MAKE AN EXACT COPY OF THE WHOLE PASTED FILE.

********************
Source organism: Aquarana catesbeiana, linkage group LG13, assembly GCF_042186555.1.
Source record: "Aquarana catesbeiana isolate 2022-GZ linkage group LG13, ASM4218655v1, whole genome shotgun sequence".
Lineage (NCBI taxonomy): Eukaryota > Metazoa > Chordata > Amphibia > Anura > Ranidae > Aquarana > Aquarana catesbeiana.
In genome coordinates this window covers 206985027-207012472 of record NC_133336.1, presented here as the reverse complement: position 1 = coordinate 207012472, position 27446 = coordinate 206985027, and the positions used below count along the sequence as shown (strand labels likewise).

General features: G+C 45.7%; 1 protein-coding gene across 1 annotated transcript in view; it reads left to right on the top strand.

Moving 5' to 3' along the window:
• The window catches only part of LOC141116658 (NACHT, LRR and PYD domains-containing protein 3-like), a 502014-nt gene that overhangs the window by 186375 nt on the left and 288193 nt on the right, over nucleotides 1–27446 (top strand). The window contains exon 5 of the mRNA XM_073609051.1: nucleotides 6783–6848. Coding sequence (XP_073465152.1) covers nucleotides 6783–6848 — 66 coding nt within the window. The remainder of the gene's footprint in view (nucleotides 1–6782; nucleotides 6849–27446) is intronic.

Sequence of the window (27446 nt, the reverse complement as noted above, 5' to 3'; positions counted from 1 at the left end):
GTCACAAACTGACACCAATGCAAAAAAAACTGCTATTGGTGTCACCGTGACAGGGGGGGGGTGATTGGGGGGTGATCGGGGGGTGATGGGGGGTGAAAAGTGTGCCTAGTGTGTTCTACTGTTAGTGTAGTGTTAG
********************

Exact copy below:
Source organism: Aquarana catesbeiana, linkage group LG13, assembly GCF_042186555.1.
Source record: "Aquarana catesbeiana isolate 2022-GZ linkage group LG13, ASM4218655v1, whole genome shotgun sequence".
Lineage (NCBI taxonomy): Eukaryota > Metazoa > Chordata > Amphibia > Anura > Ranidae > Aquarana > Aquarana catesbeiana.
In genome coordinates this window covers 206985027-207012472 of record NC_133336.1, presented here as the reverse complement: position 1 = coordinate 207012472, position 27446 = coordinate 206985027, and the positions used below count along the sequence as shown (strand labels likewise).

General features: G+C 45.7%; 1 protein-coding gene across 1 annotated transcript in view; it reads left to right on the top strand.

Moving 5' to 3' along the window:
• The window catches only part of LOC141116658 (NACHT, LRR and PYD domains-containing protein 3-like), a 502014-nt gene that overhangs the window by 186375 nt on the left and 288193 nt on the right, over nucleotides 1–27446 (top strand). The window contains exon 5 of the mRNA XM_073609051.1: nucleotides 6783–6848. Coding sequence (XP_073465152.1) covers nucleotides 6783–6848 — 66 coding nt within the window. The remainder of the gene's footprint in view (nucleotides 1–6782; nucleotides 6849–27446) is intronic.

Sequence of the window (27446 nt, the reverse complement as noted above, 5' to 3'; positions counted from 1 at the left end):
GTCACAAACTGACACCAATGCAAAAAAAACTGCTATTGGTGTCACCGTGACAGGGGGGGGGTGATTGGGGGGTGATCGGGGGGTGATGGGGGGTGAAAAGTGTGCCTAGTGTGTTCTACTGTTAGTGTAGTGTTAG